LONDON • When you win a Turner Prize, the world stops to listen to what you wish for.
"Now, if I say I want something, people try and do it for me and that's never happened to me in my life," said Lubaina Himid.
Last year, 30 years into her exhibiting career, she won the Turner Prize, Britain's pre-eminent award for contemporary art. As the first black woman to take the prize and, at 63, the oldest recipient, she brought more press attention to the event than it had received in years.
This spring, Himid has four shows opening around Europe, starting with a retrospective at the MRAC museum for contemporary art in Serignan, France.
Others will take place in Glasgow, Berlin and Gateshead in England. All were scheduled before the prize was announced.
Himid is now using her clout to ask the galleries to include black artists living and working nearby in talks and debates that run with the exhibitions.
If curators say there are no black artists working in their region, as Himid said they often do, she provides names from a network built up over many years.
She wants to bring black audiences to galleries and local artists of colour to the attention of curators.
The requests she now makes are part of a mission to make black histories available through archival research and encourage arts institutions to value the work of women and people of colour.
Her personal archive laid the foundation for Making Histories Visible, a research project based at the University of Central Lancashire exploring the contribution of black visual art to the cultural landscape.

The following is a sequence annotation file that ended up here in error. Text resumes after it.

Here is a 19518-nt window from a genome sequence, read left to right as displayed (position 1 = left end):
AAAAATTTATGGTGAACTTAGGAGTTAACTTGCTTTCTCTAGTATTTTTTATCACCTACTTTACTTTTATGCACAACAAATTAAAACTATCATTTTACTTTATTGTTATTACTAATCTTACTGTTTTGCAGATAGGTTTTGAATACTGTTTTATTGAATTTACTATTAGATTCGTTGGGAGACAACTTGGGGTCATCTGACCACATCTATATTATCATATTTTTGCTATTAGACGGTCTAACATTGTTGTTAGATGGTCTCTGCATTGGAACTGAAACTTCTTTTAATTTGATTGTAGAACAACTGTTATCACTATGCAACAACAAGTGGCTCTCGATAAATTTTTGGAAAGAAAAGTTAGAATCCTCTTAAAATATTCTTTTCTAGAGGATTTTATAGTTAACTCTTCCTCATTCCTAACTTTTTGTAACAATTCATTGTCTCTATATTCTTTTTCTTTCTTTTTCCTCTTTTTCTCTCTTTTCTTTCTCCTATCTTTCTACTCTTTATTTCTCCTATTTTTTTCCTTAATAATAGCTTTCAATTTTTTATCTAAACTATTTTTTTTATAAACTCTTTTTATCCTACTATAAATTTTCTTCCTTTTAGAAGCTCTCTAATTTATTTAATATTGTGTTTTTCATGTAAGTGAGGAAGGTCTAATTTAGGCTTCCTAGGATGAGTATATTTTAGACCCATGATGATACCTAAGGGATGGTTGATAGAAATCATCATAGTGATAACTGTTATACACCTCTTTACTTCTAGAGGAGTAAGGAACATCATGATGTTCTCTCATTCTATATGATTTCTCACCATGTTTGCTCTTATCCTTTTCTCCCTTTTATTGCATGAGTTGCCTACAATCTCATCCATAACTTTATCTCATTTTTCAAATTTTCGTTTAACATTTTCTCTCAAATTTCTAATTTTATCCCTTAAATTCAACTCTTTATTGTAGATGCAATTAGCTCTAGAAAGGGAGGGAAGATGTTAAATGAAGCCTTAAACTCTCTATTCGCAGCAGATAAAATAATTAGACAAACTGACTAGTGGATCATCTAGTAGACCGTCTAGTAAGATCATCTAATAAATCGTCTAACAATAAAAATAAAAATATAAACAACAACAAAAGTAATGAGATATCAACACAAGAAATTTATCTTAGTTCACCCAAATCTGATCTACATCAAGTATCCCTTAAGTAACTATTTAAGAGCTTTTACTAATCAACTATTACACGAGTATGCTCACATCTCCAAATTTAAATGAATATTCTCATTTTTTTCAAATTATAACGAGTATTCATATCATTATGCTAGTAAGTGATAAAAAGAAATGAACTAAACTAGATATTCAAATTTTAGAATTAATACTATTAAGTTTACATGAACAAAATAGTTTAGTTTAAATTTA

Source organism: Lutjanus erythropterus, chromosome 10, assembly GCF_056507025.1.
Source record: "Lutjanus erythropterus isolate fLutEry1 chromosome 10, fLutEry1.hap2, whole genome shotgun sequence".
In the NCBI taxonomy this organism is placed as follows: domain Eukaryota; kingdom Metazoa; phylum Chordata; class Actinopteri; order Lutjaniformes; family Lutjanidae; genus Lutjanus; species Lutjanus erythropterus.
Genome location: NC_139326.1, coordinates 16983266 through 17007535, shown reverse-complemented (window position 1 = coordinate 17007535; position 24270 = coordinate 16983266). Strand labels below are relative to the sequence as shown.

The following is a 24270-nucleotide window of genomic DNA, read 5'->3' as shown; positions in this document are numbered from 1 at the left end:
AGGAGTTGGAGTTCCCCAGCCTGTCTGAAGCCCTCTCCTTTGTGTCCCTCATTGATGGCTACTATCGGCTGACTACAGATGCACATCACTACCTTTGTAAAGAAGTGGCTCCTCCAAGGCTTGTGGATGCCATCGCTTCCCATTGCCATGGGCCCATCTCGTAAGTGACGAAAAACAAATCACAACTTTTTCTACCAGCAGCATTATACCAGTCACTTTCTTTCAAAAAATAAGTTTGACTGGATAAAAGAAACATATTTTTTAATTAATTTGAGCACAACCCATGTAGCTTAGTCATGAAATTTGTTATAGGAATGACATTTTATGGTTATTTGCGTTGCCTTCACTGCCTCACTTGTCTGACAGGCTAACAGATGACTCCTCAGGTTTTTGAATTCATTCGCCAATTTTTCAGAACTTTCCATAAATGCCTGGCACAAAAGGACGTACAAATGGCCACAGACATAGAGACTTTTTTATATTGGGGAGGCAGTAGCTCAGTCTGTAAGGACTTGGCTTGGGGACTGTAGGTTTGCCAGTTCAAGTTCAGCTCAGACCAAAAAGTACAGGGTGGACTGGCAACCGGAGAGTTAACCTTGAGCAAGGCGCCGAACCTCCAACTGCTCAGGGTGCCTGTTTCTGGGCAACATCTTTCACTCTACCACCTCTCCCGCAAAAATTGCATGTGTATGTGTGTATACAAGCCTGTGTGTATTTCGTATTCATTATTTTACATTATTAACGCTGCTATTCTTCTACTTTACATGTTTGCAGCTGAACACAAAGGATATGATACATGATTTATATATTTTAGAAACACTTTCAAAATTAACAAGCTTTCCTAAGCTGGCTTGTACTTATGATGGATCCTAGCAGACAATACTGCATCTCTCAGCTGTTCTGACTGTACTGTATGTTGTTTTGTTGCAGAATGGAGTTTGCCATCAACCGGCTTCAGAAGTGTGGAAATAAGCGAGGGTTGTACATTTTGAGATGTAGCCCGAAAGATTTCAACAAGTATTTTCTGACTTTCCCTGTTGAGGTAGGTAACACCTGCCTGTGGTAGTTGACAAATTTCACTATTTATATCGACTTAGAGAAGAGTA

Whether painted on canvas, newspaper, dinnerware or wooden panels of a piano, Himid's work has an immediate, gripping appeal.
Beyond her paintings' alluring colours and graphic qualities lie troubling questions: about the attitudes towards black creativity; about stereotyping of minorities even in liberal media; about British wealth from Caribbean sugar.
And they set the scene for conversations about what art is shown by the world's taste-making institutions and what art is overlooked.
Himid has long championed the work of other artists. A leading figure in the British Black Art Movement of the 1980s, she organised important group exhibitions at public institutions in London.
The exhibition at Serignan will present works from eight series she has made since the 1980s.
All are talking points connected to Europe's colonial past and wealth derived from slavery.
Cotton.com, a series of 85 painting from 2002, recalls an incident from the 1860s when mill workers in Britain refused to process cotton grown in the Confederate states.
The patterned panels imagine coded communication between black slaves on American plantations and British textile workers.
As part of her participation in the forthcoming Berlin Biennale, Himid asked the organisers to translate into German texts by African-American poet and activist Essex Hemphill, and by Maud Sulter, a British artist and writer of Ghanaian and Scottish heritage.
In Serignan, a region where more than half the voters chose far-right leader Marine Le Pen from the National Front in the second round of last year's French presidential elections, the gallery will host, at Himid's request, a conversation between Ms Francoise Verges, an academic known for her work on the legacy of colonialism and slavery, and French-Cameroonian curator Christine Eyene.
"It will be hard-hitting," Himid said, sketching the outcome she hopes for.